It’s not hard to recognize when a post or video has gone viral. You’ll likely see it several times on Facebook, Twitter, and media outlets within a few hours. Online publications in the business of driving traffic analyze the anatomy of a viral post ad nauseam, in attempts to recreate its magic. There are few services, however, focused on the user experience of this phenomenon.
That’s where Ripple comes in. The Seattle startup lets users share a piece of content to several people in close physical proximity. If they like the post, those users can then spread it to people near them, and so on. The initial sharer can track the reach of the message visually, using the Ripple app.
“We want Ripple to be a way of finding the local buzz in a community, as well as a platform to share thoughts with people beyond,” said CEO Paul Stavropoulos. “Different ideas, jokes, and local updates travel so far as the content is relevant and interesting to the audience.”
Stavropoulos founded Ripple late last year with Gal Oshri, a fellow program manager at Microsoft who also happens to be Stavropoulos’ roommate.
“Gal and I started rooming together a year and a half ago, and we were passionate about building services people would find captivating and helpful,” he said. “We noticed there was a gap in how relevant information spreads in a local and global context.”
We caught up with Stavropoulos for this installment of Startup Spotlight, a regular GeekWire feature.
Explain what you do so our parents can understand it: “Ripple lets you spread content to people nearby and gives them the choice to comment and share with others. Your thoughts travel further as people spread them and you can see where your content travelled locally and across the world.”
Inspiration hit us when: “We were prototyping a work-related tool called Escalate to notify one’s manager of issues that needed attention. The idea was that different issues would escalate up the managerial chain based on their severity. A similar method could be used to spread messages between people, where an ‘escalation’ was similar to spreading a thought. Much like an important issue would ‘escalate’ to more levels of management, people would pass more noteworthy content to more individuals. This phenomenon would look like a ripple effect.”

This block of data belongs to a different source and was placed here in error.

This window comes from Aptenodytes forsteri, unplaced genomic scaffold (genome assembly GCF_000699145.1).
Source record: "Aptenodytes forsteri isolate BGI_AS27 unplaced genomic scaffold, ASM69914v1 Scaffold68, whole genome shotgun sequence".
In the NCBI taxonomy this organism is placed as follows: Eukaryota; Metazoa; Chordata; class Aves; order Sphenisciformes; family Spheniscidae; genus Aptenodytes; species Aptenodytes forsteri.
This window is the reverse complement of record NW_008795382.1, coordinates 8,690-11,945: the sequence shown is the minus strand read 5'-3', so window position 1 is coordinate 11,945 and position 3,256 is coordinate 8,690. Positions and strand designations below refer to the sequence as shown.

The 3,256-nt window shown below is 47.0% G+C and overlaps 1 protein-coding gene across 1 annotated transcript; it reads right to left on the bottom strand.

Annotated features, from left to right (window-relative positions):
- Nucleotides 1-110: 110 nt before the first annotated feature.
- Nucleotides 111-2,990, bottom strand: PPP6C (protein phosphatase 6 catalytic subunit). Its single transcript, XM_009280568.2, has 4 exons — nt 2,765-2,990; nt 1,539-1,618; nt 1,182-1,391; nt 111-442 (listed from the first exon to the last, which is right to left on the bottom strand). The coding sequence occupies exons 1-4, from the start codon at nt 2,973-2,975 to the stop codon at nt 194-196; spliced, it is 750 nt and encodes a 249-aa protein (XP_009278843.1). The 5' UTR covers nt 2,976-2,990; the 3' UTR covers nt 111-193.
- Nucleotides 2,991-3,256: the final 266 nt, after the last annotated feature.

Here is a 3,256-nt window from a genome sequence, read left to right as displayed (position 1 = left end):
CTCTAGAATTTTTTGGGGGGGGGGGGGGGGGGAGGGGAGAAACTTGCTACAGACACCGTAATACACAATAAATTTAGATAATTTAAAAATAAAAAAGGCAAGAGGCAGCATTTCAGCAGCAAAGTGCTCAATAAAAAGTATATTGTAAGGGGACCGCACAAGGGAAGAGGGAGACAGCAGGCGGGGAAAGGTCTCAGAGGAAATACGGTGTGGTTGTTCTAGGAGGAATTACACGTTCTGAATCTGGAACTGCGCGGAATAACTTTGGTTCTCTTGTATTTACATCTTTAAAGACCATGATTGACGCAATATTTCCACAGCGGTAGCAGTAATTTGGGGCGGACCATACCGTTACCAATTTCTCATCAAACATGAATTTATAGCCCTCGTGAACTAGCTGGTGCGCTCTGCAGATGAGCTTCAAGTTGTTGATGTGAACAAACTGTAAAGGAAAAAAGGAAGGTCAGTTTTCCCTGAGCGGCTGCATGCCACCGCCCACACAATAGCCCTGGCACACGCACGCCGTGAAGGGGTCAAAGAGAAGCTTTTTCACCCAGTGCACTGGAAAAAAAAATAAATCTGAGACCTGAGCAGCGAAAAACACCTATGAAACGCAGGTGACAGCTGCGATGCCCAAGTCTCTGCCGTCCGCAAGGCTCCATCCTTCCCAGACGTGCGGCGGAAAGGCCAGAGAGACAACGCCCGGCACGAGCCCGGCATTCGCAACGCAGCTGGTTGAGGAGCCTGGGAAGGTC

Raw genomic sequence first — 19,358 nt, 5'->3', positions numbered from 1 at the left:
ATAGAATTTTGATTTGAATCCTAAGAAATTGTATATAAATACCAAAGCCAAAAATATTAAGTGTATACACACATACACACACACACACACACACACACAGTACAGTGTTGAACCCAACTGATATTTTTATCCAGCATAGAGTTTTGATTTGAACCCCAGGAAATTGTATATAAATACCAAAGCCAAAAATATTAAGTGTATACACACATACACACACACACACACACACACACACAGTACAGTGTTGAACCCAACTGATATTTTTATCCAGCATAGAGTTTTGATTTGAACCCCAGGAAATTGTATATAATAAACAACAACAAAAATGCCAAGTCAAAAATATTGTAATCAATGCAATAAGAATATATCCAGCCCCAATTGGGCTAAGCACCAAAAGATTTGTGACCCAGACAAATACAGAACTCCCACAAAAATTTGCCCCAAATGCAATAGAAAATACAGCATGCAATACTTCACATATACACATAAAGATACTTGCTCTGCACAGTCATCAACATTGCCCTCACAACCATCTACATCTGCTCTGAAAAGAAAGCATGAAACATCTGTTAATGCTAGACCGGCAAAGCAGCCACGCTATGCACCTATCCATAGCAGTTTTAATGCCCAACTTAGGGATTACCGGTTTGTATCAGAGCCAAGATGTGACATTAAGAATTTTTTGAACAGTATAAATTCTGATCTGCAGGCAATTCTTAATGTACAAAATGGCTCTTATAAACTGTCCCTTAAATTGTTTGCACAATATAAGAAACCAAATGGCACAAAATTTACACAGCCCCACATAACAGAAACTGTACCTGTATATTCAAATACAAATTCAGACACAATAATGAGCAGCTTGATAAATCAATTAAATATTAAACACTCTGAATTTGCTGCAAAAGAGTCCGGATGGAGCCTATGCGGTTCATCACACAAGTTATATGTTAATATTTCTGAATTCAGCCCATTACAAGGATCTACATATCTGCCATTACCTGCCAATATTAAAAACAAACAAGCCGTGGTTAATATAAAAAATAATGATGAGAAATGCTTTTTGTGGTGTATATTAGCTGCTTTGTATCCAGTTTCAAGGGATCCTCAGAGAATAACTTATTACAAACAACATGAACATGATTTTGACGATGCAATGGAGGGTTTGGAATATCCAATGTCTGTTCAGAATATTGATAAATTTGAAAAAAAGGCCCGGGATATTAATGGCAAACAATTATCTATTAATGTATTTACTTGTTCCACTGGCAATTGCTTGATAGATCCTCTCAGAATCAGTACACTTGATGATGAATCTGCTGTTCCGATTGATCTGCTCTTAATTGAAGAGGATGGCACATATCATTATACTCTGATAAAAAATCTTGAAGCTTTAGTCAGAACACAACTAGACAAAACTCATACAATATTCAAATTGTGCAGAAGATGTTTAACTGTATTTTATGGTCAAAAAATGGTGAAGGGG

VC, Angel or Bootstrap: “We are bootstrapping. It allows us to focus on refining our product by getting feedback from our users to further pinpoint our goals.”
Our ‘secret sauce’ is: “We move quickly, listen to our users, and are passionate about our work. Ripple allows us to do what we enjoy while bringing people near and far together. It’s intoxicating!”
The smartest move we’ve made so far: “Reaching out to users who have downloaded Ripple. We’ve heard valuable feedback that has transformed and driven what we are doing.”
The biggest mistake we’ve made so far: “We oscillated between different designs instead of picking one and releasing sooner to gain more feedback.”
Would you rather have Gates, Jobs, Zuckerberg or Bezos in your corner: “We’d have Steve Bezuckergates!
These gentlemen are all rockstars, but Steve Jobs’ vision, knack for deciphering what users want, and relentless drive is something we would be honored to work with.”
Our world domination strategy starts when: “The next big comedian was discovered on Ripple because his/her jokes spread to users across the world many times over. Traveling bands, event organizers and community leaders use Ripple to let people nearby know of upcoming events.”
Rivals should fear us because: “We are tackling the location-based networking space with a new spin. There are a ton of uses for Ripple, and we will actualize its potential.”
We are truly unique because: “Ripple is a dynamic network; it spreads content with a local-first mentality, but does not impose limits on how far something reaches. You can spread ripples to your community about an upcoming performance or connect with others across the world about today’s hottest issues.
Ripple’s design also allows for more engaging and relevant content; the content you receive is passed on to you by others who have vetted its material, or is created by people in your vicinity (and thus more likely to be relevant to you). Furthermore, we are not an anonymous service, and users cannot ‘follow’ each other or choose who their ripples spread to. Thus, Ripple facilitates discussions with different opinions you may not have heard through other services.”
The biggest hurdle we’ve overcome is: “Finding what entices people to use Ripple, and building an initial user base.”
What’s the one piece of advice you’d give to other entrepreneurs just starting out: “If you have something you cannot take your mind off after a while, do something about it. Additionally, look beyond friends and people in your community for validation on something; find people whom you have no connection with and determine if your solution is something they desire or want.”